6 Books to Help You Make Smarter Decisions
If there’s one thing that keeps us from falling asleep at night, it is running through all the decisions in our lives. It can be the big stuff: where to send the kids to school or how to scale back on expenses and prepare for retirement. But smaller daily decisions carry weight too: what to make for dinner, which TV shows to let the kids or grandkids watch.
Daily decision-making can be exhausting (researchers call it decision fatigue for a reason), and it doesn’t help us get shut-eye. If you are lying awake mulling things over, you’re not resting. And if you’re not rested, you’re going to have trouble being clear-headed and awake the next morning … at which point you might not make sharp decisions. See how this works?
So there’s good reason to improve your decision-making skills — it’ll help you hit the hay, which will reduce your exhaustion, which will help you make better decisions the following morning. Crack open these six essential reads (some new, some classics) to help you make choices that let you turn off your brain when your head hits the pillow:
“When: The Scientific Secrets of Perfect Timing” by Daniel Pink
A New York Times best-selling author, Pink makes the case in this book for the idea that the time of day when you make a specific decision matters. Figuring out when your own brain is most alert and creative may help you figure when you’ll be most efficient at making choices.
“The Paradox of Choice: Why More is Less” by Barry Schwartz
One of the leading books explaining how having more choices doesn’t necessarily lead to better outcomes. In fact, in this now-classic book, Schwartz shows how having more options in the number of blue jean styles at the store or more liberal return policies can actually make you less satisfied with your purchases.
“Unlimited Memory: How to Use Advanced Learning Strategies to Learn Faster, Remember More and Be More Productive” by Kevin Horsley
If you need information to make informed decisions, it makes sense to also need to be able to remember those crucial details. This book shows you how to get some of those facts to stick in your brain.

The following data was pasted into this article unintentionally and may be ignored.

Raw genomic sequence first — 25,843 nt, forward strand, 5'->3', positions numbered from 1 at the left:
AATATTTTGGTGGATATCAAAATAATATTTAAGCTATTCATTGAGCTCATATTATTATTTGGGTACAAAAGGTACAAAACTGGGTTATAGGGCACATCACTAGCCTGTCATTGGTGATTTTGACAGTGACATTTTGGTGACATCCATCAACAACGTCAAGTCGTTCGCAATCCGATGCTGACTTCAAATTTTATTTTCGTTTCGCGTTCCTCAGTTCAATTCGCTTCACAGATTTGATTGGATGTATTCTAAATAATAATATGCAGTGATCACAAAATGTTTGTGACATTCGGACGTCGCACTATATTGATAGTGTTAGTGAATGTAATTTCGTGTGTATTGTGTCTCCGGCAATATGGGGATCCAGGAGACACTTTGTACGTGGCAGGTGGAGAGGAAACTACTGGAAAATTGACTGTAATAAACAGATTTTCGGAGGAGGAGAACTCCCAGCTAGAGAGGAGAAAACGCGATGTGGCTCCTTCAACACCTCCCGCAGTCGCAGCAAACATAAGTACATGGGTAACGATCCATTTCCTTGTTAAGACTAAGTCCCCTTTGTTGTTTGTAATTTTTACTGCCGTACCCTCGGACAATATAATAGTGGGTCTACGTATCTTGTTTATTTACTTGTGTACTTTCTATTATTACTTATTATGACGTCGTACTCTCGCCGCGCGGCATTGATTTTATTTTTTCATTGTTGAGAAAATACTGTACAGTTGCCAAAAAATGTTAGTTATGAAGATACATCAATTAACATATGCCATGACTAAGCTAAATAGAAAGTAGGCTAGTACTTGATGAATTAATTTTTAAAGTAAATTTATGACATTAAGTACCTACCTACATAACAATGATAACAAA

“Nudge: Improving Decisions About Health, Wealth and Happiness” by Richard Thaler and Cass Sunstein
Thaler received the 2017 Nobel Prize in Economics. In this 2008 book, he and Sunstein look at the concept of libertarian paternalism, the idea that institutions can affect behavior while still allowing citizens to exercise their free will. The basis of their argument is that people don’t necessarily always make decisions in their own best interests.
“Great at Work: How Top Performers Do Less, Work Better, and Achieve More” by Morten Hansen
A study of more than 5,000 people conducted over five years identified key ways in which people can implement smarter work practices. Those seven secrets are outlined here, with examples from real people of how they have been implemented.
“Thinking in Bets: Making Smarter Decisions When You Don’t Have All the Facts” by Annie Duke
This former World Series of Poker champion talks about how luck plays a factor in our decision-making and how to make the best decisions you can based on limited information. Learn more about this book here.
If anxiety about making decisions is keeping you up at night, try a worry journal to lay your concerns to rest.
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